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MY OLYMPICS JOURNEY: Pins … they’re a habit and a state of mind

When I arrived at my first Olympics in Vancouver in 2010, I didn’t understand pin trading.

I grasped the concept. I had been told about the concept and advised to bring some 11Alive pins to trade. But I ignored the advice. Pin trading sounded silly, and I didn’t get why it was a big deal.

By the time I left Vancouver, I had become a full-fledged pin convert.

Some people definitely come to the Olympics to collect pins. They value the more expensive ones, look to make deals with other traders and fans, and approach the objects from the perspective of a hobbyist. Most pin traders, though, seem to approach it for the social element. They want to trade pins so they can remember the stories behind them. They want to be able to look at their pins years later and instantly transport themselves back to when they received them.

I find myself doing this more regularly than I would have expected. I have kept my pin chains from the 2010 and 2014 Winter Games, and I still check them out on occasion and revel in the memories.

Already in 2016, I have snagged some great pins … and stories.

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MY OLYMPIC JOURNEY: What’s my Rio diet? It’ll make sense when I explain

A few years ago, I went with my sister and a good friend on a three-day hike of the Grand Canyon. At the outset, our guide gave us each a bag of snacks – greasy stuff like Fritos and corn nuggets. We canvassed the snack bags with some apprehension over the sheer unhealthiness of the products inside.

Our guide, perhaps sensing our bafflement, paused and then said with a smile:

“Enjoy it. It’s the only time you’ll be able to eat this stuff without worrying.”

His point was clear. For the next three days, we would be scaling mountains, carrying backpacks, and burning massive amounts of calories. We wouldn’t just want those snacks, he was saying; we would need the empty carbs to stay nourished.

I thought about that conversation the other day in Rio as I stared at my dinner plate of fried fish, egg noodles, and French fries.

Surely, this isn’t healthy, I thought. But I need to stay nourished.

Such is the state of mind at the Olympics, where I have essentially hit the halfway point of a three-week assignment. Several days into Week 1, I noticed my belt felt a little looser than normal; I quickly realized I had already lost enough weight to drop a whole buckle. I also saw my daily step counts reaching the 15,000 mark and my daily sleep count dropping toward the five-hour mark.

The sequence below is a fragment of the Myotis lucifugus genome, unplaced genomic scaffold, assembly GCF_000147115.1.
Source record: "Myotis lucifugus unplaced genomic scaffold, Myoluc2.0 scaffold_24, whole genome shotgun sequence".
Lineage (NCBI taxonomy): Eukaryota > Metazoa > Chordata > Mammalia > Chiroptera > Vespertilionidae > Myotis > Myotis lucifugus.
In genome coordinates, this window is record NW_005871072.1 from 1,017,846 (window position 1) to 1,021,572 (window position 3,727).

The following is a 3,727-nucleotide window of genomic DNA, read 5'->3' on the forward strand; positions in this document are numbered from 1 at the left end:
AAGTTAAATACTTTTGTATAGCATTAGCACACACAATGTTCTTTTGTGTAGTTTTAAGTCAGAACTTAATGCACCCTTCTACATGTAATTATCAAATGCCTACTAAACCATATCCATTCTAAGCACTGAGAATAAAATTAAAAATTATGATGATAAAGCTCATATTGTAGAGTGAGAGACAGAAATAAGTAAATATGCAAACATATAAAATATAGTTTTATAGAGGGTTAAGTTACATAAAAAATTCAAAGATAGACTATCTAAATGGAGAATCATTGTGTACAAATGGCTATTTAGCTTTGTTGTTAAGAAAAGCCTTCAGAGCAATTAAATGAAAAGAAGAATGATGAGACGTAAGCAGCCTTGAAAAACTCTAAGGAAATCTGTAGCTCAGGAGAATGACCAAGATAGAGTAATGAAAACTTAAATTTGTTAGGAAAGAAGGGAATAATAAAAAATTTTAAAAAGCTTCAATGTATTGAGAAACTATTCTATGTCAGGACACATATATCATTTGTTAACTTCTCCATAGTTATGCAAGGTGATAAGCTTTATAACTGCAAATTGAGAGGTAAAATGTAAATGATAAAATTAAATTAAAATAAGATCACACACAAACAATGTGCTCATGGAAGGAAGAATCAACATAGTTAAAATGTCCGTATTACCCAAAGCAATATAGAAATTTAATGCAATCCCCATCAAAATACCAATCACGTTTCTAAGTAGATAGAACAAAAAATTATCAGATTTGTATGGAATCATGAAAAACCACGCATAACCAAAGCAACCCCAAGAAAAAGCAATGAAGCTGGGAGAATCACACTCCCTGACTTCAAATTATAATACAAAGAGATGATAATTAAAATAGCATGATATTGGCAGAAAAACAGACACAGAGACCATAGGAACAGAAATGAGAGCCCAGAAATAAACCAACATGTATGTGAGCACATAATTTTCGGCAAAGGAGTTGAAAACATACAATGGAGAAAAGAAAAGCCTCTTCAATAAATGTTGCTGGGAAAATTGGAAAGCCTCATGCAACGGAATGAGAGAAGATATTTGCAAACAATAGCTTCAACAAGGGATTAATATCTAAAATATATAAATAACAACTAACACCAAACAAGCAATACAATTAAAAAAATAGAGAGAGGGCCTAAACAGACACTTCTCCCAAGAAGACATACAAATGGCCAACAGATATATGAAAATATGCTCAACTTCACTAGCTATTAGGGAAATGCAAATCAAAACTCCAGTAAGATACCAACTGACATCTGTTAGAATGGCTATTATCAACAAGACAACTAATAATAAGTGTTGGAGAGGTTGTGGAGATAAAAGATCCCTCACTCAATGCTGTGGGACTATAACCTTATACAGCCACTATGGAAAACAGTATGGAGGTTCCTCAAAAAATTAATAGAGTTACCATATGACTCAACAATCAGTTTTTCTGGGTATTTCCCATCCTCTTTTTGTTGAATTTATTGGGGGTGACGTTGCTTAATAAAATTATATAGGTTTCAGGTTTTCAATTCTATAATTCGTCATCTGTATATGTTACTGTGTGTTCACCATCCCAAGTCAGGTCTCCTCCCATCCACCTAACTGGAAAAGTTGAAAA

I knew then I needed to eat more frequently – and more heftily – than I had for the first few days.

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MY OLYMPIC JOURNEY: 10 observations from 10 days in Rio

The Olympics have just begun, but I am nearing my halfway point.

Tuesday marks the tenth day since I touched down in Rio. In that time I have worked for nearly 150 hours and slept for maybe 50. I have collected some pins, held a silver medal, and watched one of the most exciting sporting events I can remember seeing live.

In short, the assignment has been extraordinary in just about every way imaginable.

I always aim during these trips, as with any story, to take you with me as much as possible. I try to provide, through my stories, social media posts, and blog entries, an understanding and perspective of what I see on the ground.

With that in mind, I offer 10 observations from my first ten days at the 2016 Summer Olympics in Rio de Janeiro:

1. Rio is as picturesque as we hear. Put the Olympics aside for a second. As a vacation destination, Rio is pretty impressive. Between the beach, the mountains, the sights, and the food, a tourist can definitely find a week’s worth of activity in this vibrant city.

2. Brazilian food, when I get to eat it, is outstanding. For the most, I eat whatever is served in our workspace at the NBC commissary. But every so often, I get to dine at a legit Brazilian restaurant. Whenever I do, I love what I eat.

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MY OLYMPICS JOURNEY: Watching a Bulldog go for gold

“This is what it’s all about.”